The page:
I previously talked about the search engine I recently added to my blog, and this is an extension to that previous post. Here I will discuss how I added a simple search suggestion option. It works for my website with the limited vocabulary and time to return results, but if I was working on a larger site I might try to make it smarter. So here’s how I implemented it.
SQLite’s full text search engine has a special virtual table called fts4aux that provides access to the underlying index and the words that the tokenizers found and parsed out. So all I did was add that table to the deployed database file and create a query that matched all words that begin with some prefix of the last term, and apply some ranking to pick out non-stop words. It then ranks the completions by the number of results for that potential completion. Which is apparently very cheap, because python is not being called during the ranking making this code much faster than would be expected. If you’re interested you can see the SQL below:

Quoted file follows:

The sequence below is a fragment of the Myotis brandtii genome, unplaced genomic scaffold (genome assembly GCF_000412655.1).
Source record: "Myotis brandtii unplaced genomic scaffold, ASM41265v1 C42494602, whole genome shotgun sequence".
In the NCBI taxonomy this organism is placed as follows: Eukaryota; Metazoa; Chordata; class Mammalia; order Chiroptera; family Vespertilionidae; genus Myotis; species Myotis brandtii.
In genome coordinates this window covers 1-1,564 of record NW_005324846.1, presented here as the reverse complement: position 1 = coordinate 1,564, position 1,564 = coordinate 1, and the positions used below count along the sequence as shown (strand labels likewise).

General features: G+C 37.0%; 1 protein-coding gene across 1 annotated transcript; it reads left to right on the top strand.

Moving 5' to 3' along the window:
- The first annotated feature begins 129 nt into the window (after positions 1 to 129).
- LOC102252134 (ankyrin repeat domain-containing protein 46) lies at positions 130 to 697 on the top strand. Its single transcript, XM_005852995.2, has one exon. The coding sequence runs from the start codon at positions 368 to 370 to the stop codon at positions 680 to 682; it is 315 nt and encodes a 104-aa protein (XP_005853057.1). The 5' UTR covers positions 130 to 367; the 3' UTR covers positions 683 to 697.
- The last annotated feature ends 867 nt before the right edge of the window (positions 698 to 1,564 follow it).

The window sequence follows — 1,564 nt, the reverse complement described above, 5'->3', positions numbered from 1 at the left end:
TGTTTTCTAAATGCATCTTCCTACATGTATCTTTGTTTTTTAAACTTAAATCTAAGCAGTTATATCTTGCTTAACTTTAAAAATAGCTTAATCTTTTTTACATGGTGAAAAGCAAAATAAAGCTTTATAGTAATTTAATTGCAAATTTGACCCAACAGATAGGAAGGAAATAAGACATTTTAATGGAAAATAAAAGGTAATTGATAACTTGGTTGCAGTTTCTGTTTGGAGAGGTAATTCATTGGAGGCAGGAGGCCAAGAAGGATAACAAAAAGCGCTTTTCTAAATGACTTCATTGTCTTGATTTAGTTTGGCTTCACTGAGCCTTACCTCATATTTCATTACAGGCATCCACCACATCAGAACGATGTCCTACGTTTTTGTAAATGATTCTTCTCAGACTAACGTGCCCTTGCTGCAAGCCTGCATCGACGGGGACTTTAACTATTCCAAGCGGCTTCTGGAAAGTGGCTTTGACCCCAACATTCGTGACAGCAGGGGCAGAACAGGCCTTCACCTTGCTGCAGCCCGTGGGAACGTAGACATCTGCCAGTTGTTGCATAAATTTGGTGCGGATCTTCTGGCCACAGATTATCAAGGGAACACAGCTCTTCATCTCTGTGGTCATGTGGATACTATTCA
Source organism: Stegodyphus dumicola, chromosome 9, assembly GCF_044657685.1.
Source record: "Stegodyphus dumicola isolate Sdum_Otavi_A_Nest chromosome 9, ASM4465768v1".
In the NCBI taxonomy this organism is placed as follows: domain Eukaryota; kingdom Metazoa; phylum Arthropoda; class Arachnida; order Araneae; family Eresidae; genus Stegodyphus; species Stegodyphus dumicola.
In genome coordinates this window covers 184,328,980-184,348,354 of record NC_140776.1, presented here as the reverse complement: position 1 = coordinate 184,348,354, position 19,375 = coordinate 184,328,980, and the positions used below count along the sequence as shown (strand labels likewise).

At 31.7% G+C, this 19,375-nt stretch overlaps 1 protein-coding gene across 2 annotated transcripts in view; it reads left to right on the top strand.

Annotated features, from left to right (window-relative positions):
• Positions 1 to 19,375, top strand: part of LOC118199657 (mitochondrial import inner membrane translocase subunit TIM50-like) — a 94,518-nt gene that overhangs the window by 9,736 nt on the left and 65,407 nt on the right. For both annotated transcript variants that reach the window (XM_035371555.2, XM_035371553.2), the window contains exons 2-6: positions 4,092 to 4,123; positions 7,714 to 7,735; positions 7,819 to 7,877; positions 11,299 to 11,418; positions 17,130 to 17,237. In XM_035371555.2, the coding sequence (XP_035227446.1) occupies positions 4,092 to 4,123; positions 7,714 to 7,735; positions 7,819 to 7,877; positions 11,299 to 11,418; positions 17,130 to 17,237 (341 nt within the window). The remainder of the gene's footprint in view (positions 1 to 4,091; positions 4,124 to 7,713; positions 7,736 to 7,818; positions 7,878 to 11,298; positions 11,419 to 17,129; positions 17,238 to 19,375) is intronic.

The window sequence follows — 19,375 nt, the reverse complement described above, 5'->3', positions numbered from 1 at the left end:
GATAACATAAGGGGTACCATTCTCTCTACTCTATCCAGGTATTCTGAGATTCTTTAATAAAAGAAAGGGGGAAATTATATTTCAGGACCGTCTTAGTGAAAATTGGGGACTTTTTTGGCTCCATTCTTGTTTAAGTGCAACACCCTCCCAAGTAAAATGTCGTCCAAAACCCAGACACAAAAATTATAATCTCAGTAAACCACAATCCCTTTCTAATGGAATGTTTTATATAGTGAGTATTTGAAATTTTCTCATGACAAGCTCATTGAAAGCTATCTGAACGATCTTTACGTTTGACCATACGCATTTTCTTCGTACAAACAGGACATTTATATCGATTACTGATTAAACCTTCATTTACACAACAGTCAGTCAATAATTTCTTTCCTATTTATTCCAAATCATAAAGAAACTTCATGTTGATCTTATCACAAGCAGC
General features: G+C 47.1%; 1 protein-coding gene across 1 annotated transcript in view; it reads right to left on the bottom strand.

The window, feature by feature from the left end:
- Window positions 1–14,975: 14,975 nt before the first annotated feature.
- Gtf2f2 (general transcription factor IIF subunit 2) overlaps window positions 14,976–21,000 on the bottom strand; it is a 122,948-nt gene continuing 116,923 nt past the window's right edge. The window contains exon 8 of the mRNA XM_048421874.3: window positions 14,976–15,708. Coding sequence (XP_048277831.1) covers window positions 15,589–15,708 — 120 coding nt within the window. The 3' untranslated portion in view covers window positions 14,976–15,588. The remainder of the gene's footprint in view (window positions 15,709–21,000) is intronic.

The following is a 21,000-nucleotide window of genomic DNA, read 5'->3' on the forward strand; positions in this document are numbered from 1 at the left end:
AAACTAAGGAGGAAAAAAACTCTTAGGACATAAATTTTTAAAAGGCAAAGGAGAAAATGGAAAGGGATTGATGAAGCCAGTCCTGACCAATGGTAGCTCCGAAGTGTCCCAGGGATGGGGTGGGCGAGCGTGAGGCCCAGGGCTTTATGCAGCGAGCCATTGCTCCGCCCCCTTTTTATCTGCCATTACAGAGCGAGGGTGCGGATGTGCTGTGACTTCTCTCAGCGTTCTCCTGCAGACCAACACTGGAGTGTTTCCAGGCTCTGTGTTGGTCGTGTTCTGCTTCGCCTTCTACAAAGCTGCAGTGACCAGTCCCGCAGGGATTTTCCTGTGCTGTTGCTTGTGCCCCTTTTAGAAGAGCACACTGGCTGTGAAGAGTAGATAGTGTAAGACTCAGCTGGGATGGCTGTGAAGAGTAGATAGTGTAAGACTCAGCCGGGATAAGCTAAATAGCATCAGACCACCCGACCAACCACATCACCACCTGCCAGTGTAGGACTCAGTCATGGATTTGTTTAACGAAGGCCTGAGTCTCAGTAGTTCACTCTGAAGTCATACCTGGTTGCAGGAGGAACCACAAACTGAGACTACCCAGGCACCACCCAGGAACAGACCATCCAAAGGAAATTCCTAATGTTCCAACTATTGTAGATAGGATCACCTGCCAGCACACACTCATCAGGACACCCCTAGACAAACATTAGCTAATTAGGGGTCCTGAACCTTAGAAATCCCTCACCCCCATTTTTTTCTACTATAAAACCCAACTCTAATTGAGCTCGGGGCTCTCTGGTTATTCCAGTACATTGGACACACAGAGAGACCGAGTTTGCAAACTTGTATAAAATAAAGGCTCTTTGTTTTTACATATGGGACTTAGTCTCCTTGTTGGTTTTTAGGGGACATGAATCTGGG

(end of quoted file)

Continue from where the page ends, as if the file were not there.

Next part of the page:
I would be much happier if I could have used the spellfix1 extension to generate better potential results, but AWS lambda doesn’t support loading SQLite extensions for some reason. That would have allowed me to provide better alternatives for misspelled words, but it’s not like I can do anything without creating and maintaining a custom runtime.
There are also some issues with how the built-in porter stemmer interacts with the terms on my site. It tries to take the words back to their smallest root avoiding any kind past-tense or verbifiying. So you’ll get some weird combinations as suggestions like these:
- expose, exposed, exposing -> expos
- amazing, amaze -> amaz
Which is not necessarily a bad thing, but it is something to be aware of depending on the stemmer that is used. It expands the potential terms that can be related and helps with synonyms.
As for deployment it was simply deployed as another lambda function to the http api, with a small amount of memory since SQLite is so awesome at being memory efficient. I hope you found this mildly informative on what is possible with SQLite, and minimal python.